I really like the backgrounds that I was able to capture in these shots—they are colorful, but not at all distracting. If you look closely at the leading edges of the wings, you can see the black spots and stripes that give rise to the name of this species.

Bar-winged Skimmer

Bar-winged Skimmer

Bar-winged Skimmer

© Michael Q. Powell. All rights reserved.

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Although “treehugger” is a term that is sometimes used for environmentalists, it is even more applicable to Gray Petaltail dragonflies (Tachopteryx thoreyi), like these ones that I spotted last Tuesday in Prince William County. Gray Petaltails love to perch on the trunks of trees, where they blend in almost perfectly with the bark, as you can see especially well (or almost not see) in the second photo.

I have been told that Gray Petaltails especially like the color gray and a number of times one has perched on me when I was deliberately wearing a gray shirt. Fellow dragonfly enthusiast Walter Sanford capture that phenomenon in 2019 in one of his blog postings that he called “You look like a tree to me!

I drove up to Massachusetts this past weekend for the celebration of my 50th high school reunion at Northfield Mount Heron School, the private college preparatory boarding school that I attended for three years. I disconnected from the internet during that time there, which is why I have not posted in several days—my apologies to those of you who may be used to a daily “fix.”

It was fascinating to reconnect with high school friends, often for the first time in 50 years, and to meet some classmates for the first time. Northfield was founded as a girls school in 1879 by evangelist Dwight L. Moody and two years he established Mount Hermon as a boy school. In 1971 the two schools formally merged and those of us in the class of 1972, my class, were the first to graduate from Northfield Mount Hermon School. At that time there were close to 1300 students divided between the two campuses, which made it difficult to know everyone—in recent years the school consolidated onto the Mount Hermon campus and it currently has a student body of about 700 students.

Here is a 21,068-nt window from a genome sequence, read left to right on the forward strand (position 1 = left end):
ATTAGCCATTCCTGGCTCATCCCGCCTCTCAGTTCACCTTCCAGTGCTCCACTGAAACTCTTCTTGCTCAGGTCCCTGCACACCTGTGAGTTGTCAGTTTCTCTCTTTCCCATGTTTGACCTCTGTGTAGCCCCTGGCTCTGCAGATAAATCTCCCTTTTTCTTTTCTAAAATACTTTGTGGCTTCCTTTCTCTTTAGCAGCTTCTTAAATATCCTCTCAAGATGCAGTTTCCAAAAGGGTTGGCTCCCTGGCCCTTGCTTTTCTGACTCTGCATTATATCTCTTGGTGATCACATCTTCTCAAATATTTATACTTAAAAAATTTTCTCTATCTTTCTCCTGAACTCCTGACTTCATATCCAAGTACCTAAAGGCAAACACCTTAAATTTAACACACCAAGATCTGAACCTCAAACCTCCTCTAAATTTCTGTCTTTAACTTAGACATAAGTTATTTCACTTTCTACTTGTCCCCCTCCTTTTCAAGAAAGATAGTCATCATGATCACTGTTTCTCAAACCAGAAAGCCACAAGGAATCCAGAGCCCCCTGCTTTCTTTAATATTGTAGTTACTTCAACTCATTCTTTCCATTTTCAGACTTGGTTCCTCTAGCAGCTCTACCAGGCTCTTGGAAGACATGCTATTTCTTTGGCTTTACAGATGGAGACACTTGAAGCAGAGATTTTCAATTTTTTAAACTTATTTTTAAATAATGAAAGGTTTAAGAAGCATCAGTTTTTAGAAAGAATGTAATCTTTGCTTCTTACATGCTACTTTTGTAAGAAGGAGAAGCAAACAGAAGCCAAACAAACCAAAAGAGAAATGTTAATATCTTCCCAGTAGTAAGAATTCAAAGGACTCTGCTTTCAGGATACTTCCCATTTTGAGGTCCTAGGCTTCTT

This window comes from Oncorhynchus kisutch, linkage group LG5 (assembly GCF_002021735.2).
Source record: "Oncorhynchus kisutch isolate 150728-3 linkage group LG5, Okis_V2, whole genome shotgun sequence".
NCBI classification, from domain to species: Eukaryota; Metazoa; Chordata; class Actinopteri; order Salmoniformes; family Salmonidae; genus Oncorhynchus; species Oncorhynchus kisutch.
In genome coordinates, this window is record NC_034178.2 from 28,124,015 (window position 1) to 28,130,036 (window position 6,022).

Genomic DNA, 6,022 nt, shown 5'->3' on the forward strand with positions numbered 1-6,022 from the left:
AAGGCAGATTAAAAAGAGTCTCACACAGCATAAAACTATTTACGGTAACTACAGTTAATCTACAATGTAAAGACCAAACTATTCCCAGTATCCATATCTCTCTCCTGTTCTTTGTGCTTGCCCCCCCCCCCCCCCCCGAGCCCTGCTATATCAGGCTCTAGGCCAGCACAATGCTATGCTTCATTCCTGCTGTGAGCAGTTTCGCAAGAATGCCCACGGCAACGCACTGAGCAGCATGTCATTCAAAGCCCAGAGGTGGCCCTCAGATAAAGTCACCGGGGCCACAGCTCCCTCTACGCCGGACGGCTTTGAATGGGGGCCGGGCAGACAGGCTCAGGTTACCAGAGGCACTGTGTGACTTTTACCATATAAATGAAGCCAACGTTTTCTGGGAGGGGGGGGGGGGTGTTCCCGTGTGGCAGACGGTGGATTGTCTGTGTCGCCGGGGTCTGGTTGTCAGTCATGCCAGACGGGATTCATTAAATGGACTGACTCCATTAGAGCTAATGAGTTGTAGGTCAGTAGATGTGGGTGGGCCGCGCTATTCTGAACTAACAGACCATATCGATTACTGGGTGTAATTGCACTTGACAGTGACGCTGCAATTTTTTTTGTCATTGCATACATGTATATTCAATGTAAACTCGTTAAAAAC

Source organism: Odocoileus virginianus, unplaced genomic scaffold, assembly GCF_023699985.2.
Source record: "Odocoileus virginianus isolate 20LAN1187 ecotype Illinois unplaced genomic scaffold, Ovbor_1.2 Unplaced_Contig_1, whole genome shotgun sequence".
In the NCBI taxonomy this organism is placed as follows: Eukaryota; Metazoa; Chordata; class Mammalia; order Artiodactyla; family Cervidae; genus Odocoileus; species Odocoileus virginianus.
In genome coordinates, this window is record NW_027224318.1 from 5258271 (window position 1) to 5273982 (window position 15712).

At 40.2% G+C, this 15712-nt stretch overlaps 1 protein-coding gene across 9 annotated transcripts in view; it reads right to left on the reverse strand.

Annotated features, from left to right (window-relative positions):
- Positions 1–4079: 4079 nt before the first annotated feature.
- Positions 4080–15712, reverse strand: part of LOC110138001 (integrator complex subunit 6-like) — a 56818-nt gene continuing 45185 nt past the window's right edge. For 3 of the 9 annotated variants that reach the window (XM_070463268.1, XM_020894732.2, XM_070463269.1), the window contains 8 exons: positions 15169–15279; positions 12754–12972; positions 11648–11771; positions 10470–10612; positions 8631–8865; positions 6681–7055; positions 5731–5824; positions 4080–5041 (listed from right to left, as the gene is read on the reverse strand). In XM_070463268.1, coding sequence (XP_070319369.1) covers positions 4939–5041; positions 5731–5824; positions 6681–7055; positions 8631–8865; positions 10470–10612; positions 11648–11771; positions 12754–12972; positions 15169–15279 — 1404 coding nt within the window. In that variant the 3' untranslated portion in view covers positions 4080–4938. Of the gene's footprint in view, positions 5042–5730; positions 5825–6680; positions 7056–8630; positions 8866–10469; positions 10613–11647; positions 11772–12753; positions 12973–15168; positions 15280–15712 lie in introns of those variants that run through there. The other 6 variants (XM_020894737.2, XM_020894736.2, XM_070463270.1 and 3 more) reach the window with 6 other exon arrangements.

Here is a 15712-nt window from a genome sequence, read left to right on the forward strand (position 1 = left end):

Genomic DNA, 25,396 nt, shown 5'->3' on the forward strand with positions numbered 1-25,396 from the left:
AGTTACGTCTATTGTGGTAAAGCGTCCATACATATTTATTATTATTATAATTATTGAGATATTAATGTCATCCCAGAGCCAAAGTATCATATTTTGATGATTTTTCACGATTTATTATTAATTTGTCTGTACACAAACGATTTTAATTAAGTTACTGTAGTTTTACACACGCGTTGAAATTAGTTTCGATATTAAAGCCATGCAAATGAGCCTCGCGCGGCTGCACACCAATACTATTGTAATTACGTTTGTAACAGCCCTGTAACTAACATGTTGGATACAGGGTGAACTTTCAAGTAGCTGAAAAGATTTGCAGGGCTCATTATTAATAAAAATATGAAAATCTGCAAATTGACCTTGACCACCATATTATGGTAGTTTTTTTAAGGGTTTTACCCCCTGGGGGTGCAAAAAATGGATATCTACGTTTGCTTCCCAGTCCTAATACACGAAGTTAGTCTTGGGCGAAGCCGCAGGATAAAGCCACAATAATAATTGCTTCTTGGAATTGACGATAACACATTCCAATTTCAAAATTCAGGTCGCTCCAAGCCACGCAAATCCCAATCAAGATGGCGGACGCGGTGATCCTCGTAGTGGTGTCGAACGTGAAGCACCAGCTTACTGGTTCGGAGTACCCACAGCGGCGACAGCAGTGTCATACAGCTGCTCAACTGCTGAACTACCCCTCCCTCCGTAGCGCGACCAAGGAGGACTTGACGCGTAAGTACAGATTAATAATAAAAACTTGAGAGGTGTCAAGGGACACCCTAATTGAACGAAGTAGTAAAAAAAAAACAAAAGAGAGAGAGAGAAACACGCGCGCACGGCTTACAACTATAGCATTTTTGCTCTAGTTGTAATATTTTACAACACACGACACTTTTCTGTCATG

Gray Petaltail

Gray Petaltail

© Michael Q. Powell. All rights reserved.

 

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On Tuesday I was thrilled to spot this male Brown Spiketail dragonfly (Cordulegaster bilineata) while I was exploring a marshy area in Prince William County, Virginia. Spiketail dragonflies are quite rare in our area and this was the first one that I have spotted this year.

Brown Spiketails are found only in a specific type of habitat. According to the Dragonflies of Northern Virginia website, Brown Spiketails prefer “clean, small, sunlit, forest streams and seepages” and “perch often and low on grasses and shrubs in clearings, meadow edges and sunny forest edges.” As you can see from the background in these two images, the location where I found this dragonfly was full of ferns.

In case you are curious, spiketail dragonflies are so named because the long ovipositor of the female extends beyond the tip of the abdomen. The females lay their eggs by hovering over shallow water and driving the long ovipositor vertically into the shoreline mud or stream bottom in a fashion reminiscent of a sewing machine. Since these photos show a male, there is no “spike” to see for this spiketail.

I love the striking eyes of this dragonfly and the colorful markings his entire body and was happy to be able to capture such a detailed look at his beauty.

 

Brown Spiketail

Brown Spiketail

© Michael Q. Powell. All rights reserved.

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It is getting late in the season for Uhler’s Sundragon dragonflies (Helocordulia uhleri), so I was particularly happy when I spotted several of them last week while I was exploring a creek in Prince William County. Uhler’s Sundragons appear in early April and their flight period lasts for only a month or so, so it is always a challenge to find them and photograph them for the season.

Both of the dragonflies in the photos are males, judging by the appendages at the tips of their abdomens and their indented hind wings. I think that they are two separate individuals, but cannot be sure, since I spotted them in the same general area.

Some of you may have noticed that I did not do postings on Saturday and Sunday. I try to do a posting every day and during the past year “missed” only four days. I spent this past weekend in the mountains of Virginia at a church retreat and disconnected myself from the internet during that time. I had a wonderful time and feel uplifted emotionally and spiritually. After all of the covid-related travel limitations of the past two years, it felt good to get away and break out of my normal routine.

Uhler's Sundragon

Uhler's Sundragon

© Michael Q. Powell. All rights reserved.

 

 

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Every year I challenge myself by attempting to capture images of dragonflies in flight. Some dragonfly species help out by flying in somewhat predictable patterns or by hovering a bit, but it is still pretty tough to capture a tiny moving subject like a dragonfly.

This week I managed to photograph Common Baskettail dragonflies (Epitheca cynosura) in flight on two consecutive days at different locations using different lenses and techniques. Male Common Baskettails often patrol around the edges of small ponds in fairly limited areas. If you observe them long enough, you can get a general sense of the track that they are following.